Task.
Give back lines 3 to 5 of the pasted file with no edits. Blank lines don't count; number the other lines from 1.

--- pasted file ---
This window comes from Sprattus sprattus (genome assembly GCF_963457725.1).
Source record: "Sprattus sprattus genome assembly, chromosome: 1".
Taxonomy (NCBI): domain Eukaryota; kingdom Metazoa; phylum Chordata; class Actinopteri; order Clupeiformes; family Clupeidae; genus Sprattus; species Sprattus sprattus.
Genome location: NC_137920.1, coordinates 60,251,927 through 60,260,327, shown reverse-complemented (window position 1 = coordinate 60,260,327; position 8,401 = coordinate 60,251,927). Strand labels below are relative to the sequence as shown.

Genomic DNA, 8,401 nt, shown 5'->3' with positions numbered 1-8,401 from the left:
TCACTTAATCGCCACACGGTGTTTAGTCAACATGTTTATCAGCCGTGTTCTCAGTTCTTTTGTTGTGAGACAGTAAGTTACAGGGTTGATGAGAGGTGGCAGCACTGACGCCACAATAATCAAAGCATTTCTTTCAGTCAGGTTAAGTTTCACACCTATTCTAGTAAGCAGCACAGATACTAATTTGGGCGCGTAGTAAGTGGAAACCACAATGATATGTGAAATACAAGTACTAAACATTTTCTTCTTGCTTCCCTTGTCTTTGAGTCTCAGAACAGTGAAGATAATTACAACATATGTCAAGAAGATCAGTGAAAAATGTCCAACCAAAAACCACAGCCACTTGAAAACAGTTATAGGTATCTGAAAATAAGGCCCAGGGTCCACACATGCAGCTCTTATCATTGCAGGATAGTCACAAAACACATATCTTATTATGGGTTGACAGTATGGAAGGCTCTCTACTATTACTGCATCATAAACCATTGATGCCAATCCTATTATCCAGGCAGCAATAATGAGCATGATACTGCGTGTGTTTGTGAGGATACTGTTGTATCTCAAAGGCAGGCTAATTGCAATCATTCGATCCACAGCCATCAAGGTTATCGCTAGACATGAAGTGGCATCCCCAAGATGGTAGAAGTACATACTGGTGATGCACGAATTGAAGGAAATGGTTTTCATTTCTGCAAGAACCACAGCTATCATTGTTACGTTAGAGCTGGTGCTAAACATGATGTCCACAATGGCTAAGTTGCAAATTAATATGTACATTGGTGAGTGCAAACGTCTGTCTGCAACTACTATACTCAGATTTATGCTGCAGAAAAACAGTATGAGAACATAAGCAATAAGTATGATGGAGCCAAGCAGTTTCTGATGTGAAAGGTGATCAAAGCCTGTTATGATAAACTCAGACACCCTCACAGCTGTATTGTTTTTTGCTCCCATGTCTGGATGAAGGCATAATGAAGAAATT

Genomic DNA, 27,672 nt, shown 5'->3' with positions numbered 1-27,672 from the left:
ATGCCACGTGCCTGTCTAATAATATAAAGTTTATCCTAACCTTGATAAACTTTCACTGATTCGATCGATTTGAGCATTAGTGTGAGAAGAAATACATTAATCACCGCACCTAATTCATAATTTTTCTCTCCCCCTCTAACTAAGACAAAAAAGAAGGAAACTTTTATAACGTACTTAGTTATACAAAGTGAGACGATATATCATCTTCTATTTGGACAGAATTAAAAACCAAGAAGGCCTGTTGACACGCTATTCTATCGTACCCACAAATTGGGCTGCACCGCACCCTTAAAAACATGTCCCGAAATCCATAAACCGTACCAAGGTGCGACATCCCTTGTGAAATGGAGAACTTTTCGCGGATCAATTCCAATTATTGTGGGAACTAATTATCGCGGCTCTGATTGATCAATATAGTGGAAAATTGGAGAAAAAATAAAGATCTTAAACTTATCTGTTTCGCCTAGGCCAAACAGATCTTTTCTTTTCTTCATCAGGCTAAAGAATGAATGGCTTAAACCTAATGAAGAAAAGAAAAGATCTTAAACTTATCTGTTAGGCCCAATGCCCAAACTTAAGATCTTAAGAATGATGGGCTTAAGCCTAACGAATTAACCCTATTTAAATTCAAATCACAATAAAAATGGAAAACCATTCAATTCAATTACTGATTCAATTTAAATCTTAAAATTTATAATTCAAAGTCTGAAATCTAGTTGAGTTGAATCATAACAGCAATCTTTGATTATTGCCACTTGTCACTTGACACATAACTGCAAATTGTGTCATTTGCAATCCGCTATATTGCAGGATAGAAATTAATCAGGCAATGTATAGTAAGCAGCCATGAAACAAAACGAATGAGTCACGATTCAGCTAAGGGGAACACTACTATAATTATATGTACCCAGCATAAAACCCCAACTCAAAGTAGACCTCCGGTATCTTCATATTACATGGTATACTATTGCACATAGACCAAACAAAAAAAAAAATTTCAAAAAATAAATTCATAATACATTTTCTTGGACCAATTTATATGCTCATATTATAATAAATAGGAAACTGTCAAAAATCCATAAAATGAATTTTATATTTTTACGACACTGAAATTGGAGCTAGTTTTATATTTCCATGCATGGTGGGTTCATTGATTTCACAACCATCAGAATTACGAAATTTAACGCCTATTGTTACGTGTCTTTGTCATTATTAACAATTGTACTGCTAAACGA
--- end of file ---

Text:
Taxonomy (NCBI): domain Eukaryota; kingdom Metazoa; phylum Chordata; class Actinopteri; order Clupeiformes; family Clupeidae; genus Sprattus; species Sprattus sprattus.
Genome location: NC_137920.1, coordinates 60,251,927 through 60,260,327, shown reverse-complemented (window position 1 = coordinate 60,260,327; position 8,401 = coordinate 60,251,927). Strand labels below are relative to the sequence as shown.

Genomic DNA, 8,401 nt, shown 5'->3' with positions numbered 1-8,401 from the left: